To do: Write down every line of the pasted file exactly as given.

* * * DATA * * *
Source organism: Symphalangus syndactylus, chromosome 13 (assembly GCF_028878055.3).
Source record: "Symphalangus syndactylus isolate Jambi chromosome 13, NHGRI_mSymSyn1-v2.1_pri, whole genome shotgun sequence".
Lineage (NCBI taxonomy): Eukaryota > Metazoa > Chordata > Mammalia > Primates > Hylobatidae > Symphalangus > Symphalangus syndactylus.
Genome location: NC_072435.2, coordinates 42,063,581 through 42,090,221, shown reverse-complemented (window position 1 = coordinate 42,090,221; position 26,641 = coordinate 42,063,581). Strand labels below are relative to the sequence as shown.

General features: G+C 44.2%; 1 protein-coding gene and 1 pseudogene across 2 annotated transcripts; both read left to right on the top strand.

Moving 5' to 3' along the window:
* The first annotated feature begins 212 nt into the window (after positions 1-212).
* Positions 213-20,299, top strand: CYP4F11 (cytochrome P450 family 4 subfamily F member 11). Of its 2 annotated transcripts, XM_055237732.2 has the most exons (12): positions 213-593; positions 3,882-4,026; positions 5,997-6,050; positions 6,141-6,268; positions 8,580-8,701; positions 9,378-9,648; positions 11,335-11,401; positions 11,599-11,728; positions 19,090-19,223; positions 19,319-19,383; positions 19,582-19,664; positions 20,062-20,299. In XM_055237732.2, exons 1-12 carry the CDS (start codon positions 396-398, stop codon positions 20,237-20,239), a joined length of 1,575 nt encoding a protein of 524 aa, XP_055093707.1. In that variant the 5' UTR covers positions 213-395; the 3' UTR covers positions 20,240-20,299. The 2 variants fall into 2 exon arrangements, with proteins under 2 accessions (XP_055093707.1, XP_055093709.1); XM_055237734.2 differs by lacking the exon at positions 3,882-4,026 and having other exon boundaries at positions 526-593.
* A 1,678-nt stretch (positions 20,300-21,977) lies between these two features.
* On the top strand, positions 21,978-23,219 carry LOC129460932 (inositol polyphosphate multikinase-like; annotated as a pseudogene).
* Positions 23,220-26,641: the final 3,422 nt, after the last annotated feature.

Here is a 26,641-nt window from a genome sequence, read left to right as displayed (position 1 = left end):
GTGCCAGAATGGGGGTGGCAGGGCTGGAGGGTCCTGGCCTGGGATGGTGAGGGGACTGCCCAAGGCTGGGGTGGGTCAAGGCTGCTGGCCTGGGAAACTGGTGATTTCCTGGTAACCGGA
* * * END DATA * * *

Source organism: Symphalangus syndactylus, chromosome 13 (assembly GCF_028878055.3).
Source record: "Symphalangus syndactylus isolate Jambi chromosome 13, NHGRI_mSymSyn1-v2.1_pri, whole genome shotgun sequence".
Lineage (NCBI taxonomy): Eukaryota > Metazoa > Chordata > Mammalia > Primates > Hylobatidae > Symphalangus > Symphalangus syndactylus.
Genome location: NC_072435.2, coordinates 42,063,581 through 42,090,221, shown reverse-complemented (window position 1 = coordinate 42,090,221; position 26,641 = coordinate 42,063,581). Strand labels below are relative to the sequence as shown.

General features: G+C 44.2%; 1 protein-coding gene and 1 pseudogene across 2 annotated transcripts; both read left to right on the top strand.

Moving 5' to 3' along the window:
* The first annotated feature begins 212 nt into the window (after positions 1-212).
* Positions 213-20,299, top strand: CYP4F11 (cytochrome P450 family 4 subfamily F member 11). Of its 2 annotated transcripts, XM_055237732.2 has the most exons (12): positions 213-593; positions 3,882-4,026; positions 5,997-6,050; positions 6,141-6,268; positions 8,580-8,701; positions 9,378-9,648; positions 11,335-11,401; positions 11,599-11,728; positions 19,090-19,223; positions 19,319-19,383; positions 19,582-19,664; positions 20,062-20,299. In XM_055237732.2, exons 1-12 carry the CDS (start codon positions 396-398, stop codon positions 20,237-20,239), a joined length of 1,575 nt encoding a protein of 524 aa, XP_055093707.1. In that variant the 5' UTR covers positions 213-395; the 3' UTR covers positions 20,240-20,299. The 2 variants fall into 2 exon arrangements, with proteins under 2 accessions (XP_055093707.1, XP_055093709.1); XM_055237734.2 differs by lacking the exon at positions 3,882-4,026 and having other exon boundaries at positions 526-593.
* A 1,678-nt stretch (positions 20,300-21,977) lies between these two features.
* On the top strand, positions 21,978-23,219 carry LOC129460932 (inositol polyphosphate multikinase-like; annotated as a pseudogene).
* Positions 23,220-26,641: the final 3,422 nt, after the last annotated feature.

Here is a 26,641-nt window from a genome sequence, read left to right as displayed (position 1 = left end):
GTGCCAGAATGGGGGTGGCAGGGCTGGAGGGTCCTGGCCTGGGATGGTGAGGGGACTGCCCAAGGCTGGGGTGGGTCAAGGCTGCTGGCCTGGGAAACTGGTGATTTCCTGGTAACCGGA